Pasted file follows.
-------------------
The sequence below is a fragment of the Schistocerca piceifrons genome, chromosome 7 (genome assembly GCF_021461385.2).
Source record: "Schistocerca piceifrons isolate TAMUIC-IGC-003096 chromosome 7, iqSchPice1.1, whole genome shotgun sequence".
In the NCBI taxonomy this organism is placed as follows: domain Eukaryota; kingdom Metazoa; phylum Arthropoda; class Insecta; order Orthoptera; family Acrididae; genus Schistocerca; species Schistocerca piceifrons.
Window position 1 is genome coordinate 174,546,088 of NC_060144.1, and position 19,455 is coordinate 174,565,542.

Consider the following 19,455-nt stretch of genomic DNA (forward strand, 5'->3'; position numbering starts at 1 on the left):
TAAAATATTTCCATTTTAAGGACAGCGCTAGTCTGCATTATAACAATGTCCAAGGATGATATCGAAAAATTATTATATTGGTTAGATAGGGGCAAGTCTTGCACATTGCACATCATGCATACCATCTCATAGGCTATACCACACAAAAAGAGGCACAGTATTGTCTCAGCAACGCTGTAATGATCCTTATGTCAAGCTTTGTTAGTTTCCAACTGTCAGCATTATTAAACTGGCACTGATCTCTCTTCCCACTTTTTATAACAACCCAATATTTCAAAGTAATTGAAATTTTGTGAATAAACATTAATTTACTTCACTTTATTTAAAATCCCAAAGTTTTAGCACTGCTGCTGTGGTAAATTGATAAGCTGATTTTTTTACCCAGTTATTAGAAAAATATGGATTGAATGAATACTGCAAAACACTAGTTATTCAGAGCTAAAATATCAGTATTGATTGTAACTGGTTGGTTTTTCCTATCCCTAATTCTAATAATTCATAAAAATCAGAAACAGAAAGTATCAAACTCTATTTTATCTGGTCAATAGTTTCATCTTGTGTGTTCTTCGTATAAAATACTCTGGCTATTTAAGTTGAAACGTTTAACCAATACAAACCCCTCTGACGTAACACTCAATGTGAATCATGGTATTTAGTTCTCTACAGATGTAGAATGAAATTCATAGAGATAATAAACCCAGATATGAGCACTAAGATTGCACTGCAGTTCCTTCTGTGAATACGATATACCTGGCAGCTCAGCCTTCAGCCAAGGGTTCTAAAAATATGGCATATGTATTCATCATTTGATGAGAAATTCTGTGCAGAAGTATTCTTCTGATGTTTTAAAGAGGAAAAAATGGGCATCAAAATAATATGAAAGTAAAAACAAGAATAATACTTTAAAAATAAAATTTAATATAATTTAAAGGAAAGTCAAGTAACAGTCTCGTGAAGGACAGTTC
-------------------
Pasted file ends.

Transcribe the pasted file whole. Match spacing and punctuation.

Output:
The sequence below is a fragment of the Schistocerca piceifrons genome, chromosome 7 (genome assembly GCF_021461385.2).
Source record: "Schistocerca piceifrons isolate TAMUIC-IGC-003096 chromosome 7, iqSchPice1.1, whole genome shotgun sequence".
In the NCBI taxonomy this organism is placed as follows: domain Eukaryota; kingdom Metazoa; phylum Arthropoda; class Insecta; order Orthoptera; family Acrididae; genus Schistocerca; species Schistocerca piceifrons.
Window position 1 is genome coordinate 174,546,088 of NC_060144.1, and position 19,455 is coordinate 174,565,542.

Consider the following 19,455-nt stretch of genomic DNA (forward strand, 5'->3'; position numbering starts at 1 on the left):
TAAAATATTTCCATTTTAAGGACAGCGCTAGTCTGCATTATAACAATGTCCAAGGATGATATCGAAAAATTATTATATTGGTTAGATAGGGGCAAGTCTTGCACATTGCACATCATGCATACCATCTCATAGGCTATACCACACAAAAAGAGGCACAGTATTGTCTCAGCAACGCTGTAATGATCCTTATGTCAAGCTTTGTTAGTTTCCAACTGTCAGCATTATTAAACTGGCACTGATCTCTCTTCCCACTTTTTATAACAACCCAATATTTCAAAGTAATTGAAATTTTGTGAATAAACATTAATTTACTTCACTTTATTTAAAATCCCAAAGTTTTAGCACTGCTGCTGTGGTAAATTGATAAGCTGATTTTTTTACCCAGTTATTAGAAAAATATGGATTGAATGAATACTGCAAAACACTAGTTATTCAGAGCTAAAATATCAGTATTGATTGTAACTGGTTGGTTTTTCCTATCCCTAATTCTAATAATTCATAAAAATCAGAAACAGAAAGTATCAAACTCTATTTTATCTGGTCAATAGTTTCATCTTGTGTGTTCTTCGTATAAAATACTCTGGCTATTTAAGTTGAAACGTTTAACCAATACAAACCCCTCTGACGTAACACTCAATGTGAATCATGGTATTTAGTTCTCTACAGATGTAGAATGAAATTCATAGAGATAATAAACCCAGATATGAGCACTAAGATTGCACTGCAGTTCCTTCTGTGAATACGATATACCTGGCAGCTCAGCCTTCAGCCAAGGGTTCTAAAAATATGGCATATGTATTCATCATTTGATGAGAAATTCTGTGCAGAAGTATTCTTCTGATGTTTTAAAGAGGAAAAAATGGGCATCAAAATAATATGAAAGTAAAAACAAGAATAATACTTTAAAAATAAAATTTAATATAATTTAAAGGAAAGTCAAGTAACAGTCTCGTGAAGGACAGTTC